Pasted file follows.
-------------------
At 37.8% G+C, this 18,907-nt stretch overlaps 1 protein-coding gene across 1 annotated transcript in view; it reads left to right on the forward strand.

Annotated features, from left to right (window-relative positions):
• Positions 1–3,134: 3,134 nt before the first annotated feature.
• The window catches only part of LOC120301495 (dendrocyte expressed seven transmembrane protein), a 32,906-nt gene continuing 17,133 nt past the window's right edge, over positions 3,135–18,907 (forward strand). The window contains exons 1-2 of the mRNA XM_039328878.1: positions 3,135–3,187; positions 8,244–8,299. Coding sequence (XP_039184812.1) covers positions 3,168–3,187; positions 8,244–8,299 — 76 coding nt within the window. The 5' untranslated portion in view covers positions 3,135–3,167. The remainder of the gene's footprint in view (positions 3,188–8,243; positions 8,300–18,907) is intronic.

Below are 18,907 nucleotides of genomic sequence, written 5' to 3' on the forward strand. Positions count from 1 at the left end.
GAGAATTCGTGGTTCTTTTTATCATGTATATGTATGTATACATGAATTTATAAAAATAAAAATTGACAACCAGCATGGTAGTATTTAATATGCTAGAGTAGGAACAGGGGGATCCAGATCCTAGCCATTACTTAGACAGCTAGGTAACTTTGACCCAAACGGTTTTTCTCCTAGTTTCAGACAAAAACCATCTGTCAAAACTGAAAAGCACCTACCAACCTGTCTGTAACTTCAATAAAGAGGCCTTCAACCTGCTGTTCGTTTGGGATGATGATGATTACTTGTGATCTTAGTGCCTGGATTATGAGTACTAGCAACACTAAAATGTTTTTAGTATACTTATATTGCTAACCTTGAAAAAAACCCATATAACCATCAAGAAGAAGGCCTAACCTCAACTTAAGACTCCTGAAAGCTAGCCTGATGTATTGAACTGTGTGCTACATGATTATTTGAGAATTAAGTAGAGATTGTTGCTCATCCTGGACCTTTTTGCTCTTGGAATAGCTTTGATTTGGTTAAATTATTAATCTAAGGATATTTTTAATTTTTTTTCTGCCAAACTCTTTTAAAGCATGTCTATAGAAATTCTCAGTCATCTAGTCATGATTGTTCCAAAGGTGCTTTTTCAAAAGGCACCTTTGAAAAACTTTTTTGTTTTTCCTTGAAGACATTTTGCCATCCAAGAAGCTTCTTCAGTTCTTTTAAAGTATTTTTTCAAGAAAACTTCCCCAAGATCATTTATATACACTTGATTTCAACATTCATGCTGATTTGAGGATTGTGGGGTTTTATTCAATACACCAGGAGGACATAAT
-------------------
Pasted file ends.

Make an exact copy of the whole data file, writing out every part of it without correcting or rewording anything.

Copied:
At 37.8% G+C, this 18,907-nt stretch overlaps 1 protein-coding gene across 1 annotated transcript in view; it reads left to right on the forward strand.

Annotated features, from left to right (window-relative positions):
• Positions 1–3,134: 3,134 nt before the first annotated feature.
• The window catches only part of LOC120301495 (dendrocyte expressed seven transmembrane protein), a 32,906-nt gene continuing 17,133 nt past the window's right edge, over positions 3,135–18,907 (forward strand). The window contains exons 1-2 of the mRNA XM_039328878.1: positions 3,135–3,187; positions 8,244–8,299. Coding sequence (XP_039184812.1) covers positions 3,168–3,187; positions 8,244–8,299 — 76 coding nt within the window. The 5' untranslated portion in view covers positions 3,135–3,167. The remainder of the gene's footprint in view (positions 3,188–8,243; positions 8,300–18,907) is intronic.

Below are 18,907 nucleotides of genomic sequence, written 5' to 3' on the forward strand. Positions count from 1 at the left end.
GAGAATTCGTGGTTCTTTTTATCATGTATATGTATGTATACATGAATTTATAAAAATAAAAATTGACAACCAGCATGGTAGTATTTAATATGCTAGAGTAGGAACAGGGGGATCCAGATCCTAGCCATTACTTAGACAGCTAGGTAACTTTGACCCAAACGGTTTTTCTCCTAGTTTCAGACAAAAACCATCTGTCAAAACTGAAAAGCACCTACCAACCTGTCTGTAACTTCAATAAAGAGGCCTTCAACCTGCTGTTCGTTTGGGATGATGATGATTACTTGTGATCTTAGTGCCTGGATTATGAGTACTAGCAACACTAAAATGTTTTTAGTATACTTATATTGCTAACCTTGAAAAAAACCCATATAACCATCAAGAAGAAGGCCTAACCTCAACTTAAGACTCCTGAAAGCTAGCCTGATGTATTGAACTGTGTGCTACATGATTATTTGAGAATTAAGTAGAGATTGTTGCTCATCCTGGACCTTTTTGCTCTTGGAATAGCTTTGATTTGGTTAAATTATTAATCTAAGGATATTTTTAATTTTTTTTCTGCCAAACTCTTTTAAAGCATGTCTATAGAAATTCTCAGTCATCTAGTCATGATTGTTCCAAAGGTGCTTTTTCAAAAGGCACCTTTGAAAAACTTTTTTGTTTTTCCTTGAAGACATTTTGCCATCCAAGAAGCTTCTTCAGTTCTTTTAAAGTATTTTTTCAAGAAAACTTCCCCAAGATCATTTATATACACTTGATTTCAACATTCATGCTGATTTGAGGATTGTGGGGTTTTATTCAATACACCAGGAGGACATAAT